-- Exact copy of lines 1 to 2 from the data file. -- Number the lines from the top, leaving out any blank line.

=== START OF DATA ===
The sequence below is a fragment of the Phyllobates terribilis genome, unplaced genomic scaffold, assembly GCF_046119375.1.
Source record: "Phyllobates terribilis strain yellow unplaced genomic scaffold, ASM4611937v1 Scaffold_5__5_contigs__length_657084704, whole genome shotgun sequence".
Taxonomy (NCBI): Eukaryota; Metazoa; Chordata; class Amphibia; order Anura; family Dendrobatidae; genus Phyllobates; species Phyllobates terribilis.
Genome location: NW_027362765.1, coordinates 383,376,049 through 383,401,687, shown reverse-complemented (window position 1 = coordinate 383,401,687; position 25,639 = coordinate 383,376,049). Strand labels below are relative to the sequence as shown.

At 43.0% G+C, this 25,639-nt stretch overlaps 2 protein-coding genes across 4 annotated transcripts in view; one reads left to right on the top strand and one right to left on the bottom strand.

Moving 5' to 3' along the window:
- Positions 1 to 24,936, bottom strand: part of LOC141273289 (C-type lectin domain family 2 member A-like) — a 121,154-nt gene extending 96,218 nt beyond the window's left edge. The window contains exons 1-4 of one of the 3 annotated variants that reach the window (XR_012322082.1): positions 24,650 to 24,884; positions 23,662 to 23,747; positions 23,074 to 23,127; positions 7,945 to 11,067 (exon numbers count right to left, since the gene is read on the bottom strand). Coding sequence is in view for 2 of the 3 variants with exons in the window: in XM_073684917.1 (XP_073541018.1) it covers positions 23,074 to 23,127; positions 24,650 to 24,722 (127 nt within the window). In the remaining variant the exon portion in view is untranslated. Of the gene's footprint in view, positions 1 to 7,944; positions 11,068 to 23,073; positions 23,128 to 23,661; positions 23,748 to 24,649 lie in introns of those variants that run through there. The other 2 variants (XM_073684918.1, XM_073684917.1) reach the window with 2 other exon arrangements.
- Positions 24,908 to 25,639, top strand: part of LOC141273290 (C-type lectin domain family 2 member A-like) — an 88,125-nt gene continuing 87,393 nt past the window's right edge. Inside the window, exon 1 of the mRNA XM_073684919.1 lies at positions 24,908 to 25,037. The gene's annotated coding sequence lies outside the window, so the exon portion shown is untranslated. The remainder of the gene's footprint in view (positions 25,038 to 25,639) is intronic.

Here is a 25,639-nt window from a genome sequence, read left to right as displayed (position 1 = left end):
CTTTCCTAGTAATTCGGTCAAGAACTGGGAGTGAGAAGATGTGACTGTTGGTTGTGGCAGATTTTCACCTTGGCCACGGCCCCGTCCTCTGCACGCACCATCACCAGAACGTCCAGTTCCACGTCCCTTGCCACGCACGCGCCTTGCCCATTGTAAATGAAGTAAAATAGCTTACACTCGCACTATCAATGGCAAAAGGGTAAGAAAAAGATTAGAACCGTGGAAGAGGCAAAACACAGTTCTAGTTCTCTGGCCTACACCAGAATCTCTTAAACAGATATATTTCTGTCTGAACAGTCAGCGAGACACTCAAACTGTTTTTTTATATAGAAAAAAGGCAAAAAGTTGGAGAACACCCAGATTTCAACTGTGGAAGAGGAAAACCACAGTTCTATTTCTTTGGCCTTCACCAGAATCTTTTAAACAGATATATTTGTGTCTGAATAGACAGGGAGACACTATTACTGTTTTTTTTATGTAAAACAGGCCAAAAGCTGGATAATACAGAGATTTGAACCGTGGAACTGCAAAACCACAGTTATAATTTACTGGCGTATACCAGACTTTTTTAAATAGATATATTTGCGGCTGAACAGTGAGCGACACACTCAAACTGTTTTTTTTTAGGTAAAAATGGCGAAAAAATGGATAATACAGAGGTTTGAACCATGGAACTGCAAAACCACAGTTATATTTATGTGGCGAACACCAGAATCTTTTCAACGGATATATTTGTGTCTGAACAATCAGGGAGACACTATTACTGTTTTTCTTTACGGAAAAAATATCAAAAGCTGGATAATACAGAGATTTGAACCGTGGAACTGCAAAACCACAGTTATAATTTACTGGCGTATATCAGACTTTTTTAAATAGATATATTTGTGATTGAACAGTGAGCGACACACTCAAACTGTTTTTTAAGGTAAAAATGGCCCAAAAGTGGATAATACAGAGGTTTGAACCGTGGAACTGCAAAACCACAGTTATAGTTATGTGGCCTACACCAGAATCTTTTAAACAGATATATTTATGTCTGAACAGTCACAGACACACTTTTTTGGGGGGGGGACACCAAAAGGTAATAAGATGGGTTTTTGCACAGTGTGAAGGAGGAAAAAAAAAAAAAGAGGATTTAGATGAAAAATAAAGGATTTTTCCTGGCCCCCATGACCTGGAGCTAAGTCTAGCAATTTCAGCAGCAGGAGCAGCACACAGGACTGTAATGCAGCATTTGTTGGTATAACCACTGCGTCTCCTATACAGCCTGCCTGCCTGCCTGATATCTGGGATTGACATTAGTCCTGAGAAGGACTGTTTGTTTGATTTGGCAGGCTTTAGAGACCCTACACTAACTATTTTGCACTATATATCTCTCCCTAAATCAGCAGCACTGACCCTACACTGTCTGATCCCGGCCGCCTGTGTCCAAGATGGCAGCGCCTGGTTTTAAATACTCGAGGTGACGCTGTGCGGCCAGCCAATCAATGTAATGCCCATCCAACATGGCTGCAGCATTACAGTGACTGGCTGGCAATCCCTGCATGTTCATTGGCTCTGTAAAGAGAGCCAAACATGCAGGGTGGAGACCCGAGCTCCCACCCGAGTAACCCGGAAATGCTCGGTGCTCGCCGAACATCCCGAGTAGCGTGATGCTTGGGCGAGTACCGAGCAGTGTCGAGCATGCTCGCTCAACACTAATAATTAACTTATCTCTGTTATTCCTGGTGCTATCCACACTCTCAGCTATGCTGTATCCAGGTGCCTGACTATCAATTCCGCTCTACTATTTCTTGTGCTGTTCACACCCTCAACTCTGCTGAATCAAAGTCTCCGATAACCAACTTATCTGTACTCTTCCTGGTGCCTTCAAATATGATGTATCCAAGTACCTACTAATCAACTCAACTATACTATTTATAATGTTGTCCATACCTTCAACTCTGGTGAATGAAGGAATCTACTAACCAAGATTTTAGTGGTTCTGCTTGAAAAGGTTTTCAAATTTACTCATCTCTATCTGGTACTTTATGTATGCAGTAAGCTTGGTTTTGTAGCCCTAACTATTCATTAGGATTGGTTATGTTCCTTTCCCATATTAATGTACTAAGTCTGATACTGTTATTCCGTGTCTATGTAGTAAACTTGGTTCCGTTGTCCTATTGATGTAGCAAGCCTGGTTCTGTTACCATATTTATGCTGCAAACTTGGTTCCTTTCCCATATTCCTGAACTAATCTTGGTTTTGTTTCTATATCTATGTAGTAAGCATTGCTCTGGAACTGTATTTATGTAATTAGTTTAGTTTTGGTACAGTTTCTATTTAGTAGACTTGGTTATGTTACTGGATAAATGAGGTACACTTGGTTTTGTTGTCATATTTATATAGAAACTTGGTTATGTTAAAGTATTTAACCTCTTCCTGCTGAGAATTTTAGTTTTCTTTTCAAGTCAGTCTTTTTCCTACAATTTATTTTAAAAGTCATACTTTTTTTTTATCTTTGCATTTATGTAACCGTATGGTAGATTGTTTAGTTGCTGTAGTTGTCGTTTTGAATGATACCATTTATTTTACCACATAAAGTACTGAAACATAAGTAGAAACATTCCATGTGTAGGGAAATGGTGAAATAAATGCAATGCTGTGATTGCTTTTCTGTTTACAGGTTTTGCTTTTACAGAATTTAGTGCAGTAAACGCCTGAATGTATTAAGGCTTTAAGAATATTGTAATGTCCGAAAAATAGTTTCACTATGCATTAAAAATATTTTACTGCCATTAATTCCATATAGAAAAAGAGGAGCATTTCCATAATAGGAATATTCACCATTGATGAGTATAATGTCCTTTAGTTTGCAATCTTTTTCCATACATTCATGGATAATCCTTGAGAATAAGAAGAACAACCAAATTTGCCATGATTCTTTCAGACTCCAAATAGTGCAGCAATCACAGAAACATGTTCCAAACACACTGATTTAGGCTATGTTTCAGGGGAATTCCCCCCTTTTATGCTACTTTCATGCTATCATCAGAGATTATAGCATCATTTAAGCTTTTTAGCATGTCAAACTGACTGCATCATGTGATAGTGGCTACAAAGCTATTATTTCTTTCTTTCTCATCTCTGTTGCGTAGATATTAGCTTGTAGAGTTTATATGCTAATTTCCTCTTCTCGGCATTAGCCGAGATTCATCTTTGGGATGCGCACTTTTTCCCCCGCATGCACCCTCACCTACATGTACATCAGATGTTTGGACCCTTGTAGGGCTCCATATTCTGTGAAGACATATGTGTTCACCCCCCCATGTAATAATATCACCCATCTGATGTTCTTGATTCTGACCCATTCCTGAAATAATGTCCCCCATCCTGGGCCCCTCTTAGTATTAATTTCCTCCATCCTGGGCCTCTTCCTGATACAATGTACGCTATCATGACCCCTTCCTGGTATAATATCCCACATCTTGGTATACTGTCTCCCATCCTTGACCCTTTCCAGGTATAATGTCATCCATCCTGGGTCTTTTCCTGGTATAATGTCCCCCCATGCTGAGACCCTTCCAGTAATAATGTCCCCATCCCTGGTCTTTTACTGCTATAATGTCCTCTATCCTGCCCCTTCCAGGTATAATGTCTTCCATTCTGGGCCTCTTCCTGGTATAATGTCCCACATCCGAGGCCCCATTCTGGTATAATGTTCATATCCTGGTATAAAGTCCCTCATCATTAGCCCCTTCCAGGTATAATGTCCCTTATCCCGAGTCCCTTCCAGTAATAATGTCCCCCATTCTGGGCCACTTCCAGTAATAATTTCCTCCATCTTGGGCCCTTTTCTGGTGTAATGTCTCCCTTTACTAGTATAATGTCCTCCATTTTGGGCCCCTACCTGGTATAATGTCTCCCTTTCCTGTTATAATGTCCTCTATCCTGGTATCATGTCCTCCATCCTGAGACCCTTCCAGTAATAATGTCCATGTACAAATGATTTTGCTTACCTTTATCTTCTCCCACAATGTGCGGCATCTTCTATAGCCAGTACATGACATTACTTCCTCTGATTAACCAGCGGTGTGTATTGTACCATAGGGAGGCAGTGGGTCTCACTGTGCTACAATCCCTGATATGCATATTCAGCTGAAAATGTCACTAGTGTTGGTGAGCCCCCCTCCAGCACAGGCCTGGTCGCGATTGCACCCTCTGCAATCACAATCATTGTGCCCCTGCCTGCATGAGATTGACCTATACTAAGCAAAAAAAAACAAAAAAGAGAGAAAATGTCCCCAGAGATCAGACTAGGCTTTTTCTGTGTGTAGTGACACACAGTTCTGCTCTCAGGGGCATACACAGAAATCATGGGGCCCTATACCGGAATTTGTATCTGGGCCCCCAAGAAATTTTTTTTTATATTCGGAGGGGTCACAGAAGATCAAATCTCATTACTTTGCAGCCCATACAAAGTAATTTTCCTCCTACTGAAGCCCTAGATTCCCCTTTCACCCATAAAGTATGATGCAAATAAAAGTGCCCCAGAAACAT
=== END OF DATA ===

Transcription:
The sequence below is a fragment of the Phyllobates terribilis genome, unplaced genomic scaffold, assembly GCF_046119375.1.
Source record: "Phyllobates terribilis strain yellow unplaced genomic scaffold, ASM4611937v1 Scaffold_5__5_contigs__length_657084704, whole genome shotgun sequence".